Reader comment on: Obama Versus the Billionaires
Submitted by Adam (United States), Sep 21, 2010 10:31
You make it sound like Buffett has some way of raising taxes on his competitors without raising them on himself. Your second jab at the Sage of Omaha is quite fair, so I don't know why you felt compelled to double down with a false and lousy innuendo.
More importantly, do you actually have an argument for why hedge fund managers shouldn't pay the normal tax rate on their income, as opposed to their capital gains? Let's be clear here. Hedge fund managers should not be taxed at a higher rate than everyone else. Nor should they be prevented from paying capital gains rates on their OWN capital gains. But they should have to pay normal income taxes on money they receive for managing other people's money. For them (as opposed to their clients) these are not capital gains and should not be taxed as such. They are a management fee, i.e. regular old income.
If you don't like income taxes, rail against the sixteenth amendment. But defending only the special privilege of a few makes you look like you're trying to ingratiate yourself with those so privileged.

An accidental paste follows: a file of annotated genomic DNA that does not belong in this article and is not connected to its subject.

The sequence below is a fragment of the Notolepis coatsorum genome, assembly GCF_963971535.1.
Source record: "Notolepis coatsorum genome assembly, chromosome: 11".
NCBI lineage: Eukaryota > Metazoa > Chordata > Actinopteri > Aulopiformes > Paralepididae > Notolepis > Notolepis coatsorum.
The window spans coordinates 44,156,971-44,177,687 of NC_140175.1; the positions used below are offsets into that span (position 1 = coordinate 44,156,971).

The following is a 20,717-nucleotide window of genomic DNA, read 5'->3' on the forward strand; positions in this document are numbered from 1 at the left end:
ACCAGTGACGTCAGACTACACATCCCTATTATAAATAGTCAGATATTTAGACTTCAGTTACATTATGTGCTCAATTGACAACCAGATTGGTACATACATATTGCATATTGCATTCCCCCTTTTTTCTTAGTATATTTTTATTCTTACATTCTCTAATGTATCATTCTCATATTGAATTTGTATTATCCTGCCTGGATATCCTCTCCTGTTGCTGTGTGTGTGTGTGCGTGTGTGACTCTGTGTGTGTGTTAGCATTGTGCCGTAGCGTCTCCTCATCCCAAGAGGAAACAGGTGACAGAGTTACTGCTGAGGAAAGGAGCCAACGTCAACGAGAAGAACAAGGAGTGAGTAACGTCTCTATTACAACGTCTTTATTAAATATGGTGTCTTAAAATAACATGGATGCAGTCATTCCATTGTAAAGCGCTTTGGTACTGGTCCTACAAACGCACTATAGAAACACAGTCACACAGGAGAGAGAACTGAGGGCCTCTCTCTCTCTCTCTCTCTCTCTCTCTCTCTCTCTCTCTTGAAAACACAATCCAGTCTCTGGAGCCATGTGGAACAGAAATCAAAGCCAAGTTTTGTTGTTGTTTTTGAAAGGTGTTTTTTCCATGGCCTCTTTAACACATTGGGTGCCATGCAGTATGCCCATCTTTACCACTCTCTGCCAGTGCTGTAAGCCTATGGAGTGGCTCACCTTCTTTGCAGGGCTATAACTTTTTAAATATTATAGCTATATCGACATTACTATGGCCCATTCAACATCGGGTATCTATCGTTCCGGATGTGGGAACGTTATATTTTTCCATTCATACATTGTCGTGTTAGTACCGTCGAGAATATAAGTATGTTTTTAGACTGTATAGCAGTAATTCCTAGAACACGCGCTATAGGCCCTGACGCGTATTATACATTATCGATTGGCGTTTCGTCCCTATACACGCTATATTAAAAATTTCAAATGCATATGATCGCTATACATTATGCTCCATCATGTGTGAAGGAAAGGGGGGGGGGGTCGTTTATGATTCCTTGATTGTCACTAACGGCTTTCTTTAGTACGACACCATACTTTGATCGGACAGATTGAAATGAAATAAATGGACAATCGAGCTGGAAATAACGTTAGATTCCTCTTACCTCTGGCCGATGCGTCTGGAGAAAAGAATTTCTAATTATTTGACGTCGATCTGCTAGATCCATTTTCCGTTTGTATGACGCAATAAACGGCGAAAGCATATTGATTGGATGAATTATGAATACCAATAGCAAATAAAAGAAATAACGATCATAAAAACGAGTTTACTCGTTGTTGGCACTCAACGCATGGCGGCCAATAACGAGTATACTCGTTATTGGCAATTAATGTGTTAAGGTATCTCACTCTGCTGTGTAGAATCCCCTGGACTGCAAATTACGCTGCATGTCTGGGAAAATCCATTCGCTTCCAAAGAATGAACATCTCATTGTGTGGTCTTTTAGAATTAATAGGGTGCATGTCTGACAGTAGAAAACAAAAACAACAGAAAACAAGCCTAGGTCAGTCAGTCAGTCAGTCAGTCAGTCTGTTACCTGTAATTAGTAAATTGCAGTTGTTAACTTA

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The Future of Capitalism replies:
I dealt with this here I think
Hedge fund managers (and managers of other partnerships...real estate. private equity, Venture capital, oil and gas) already do pay the normal tax rate on their income. Even the incentive portion, in hedge funds that trade frequently, the carry is subject to the short-term tax rates. It's long term cap gains that we are talking about. It's not the special privilege of a few -- lots of partnerships are taxed this way. Same as founder's stock in a startup.
If this goes through Buffett would be raising taxes on his competitors without raising them on himself because he pays long term capital gains rate on his gains, while his competitors would be paying ordinary income rates on theirs.
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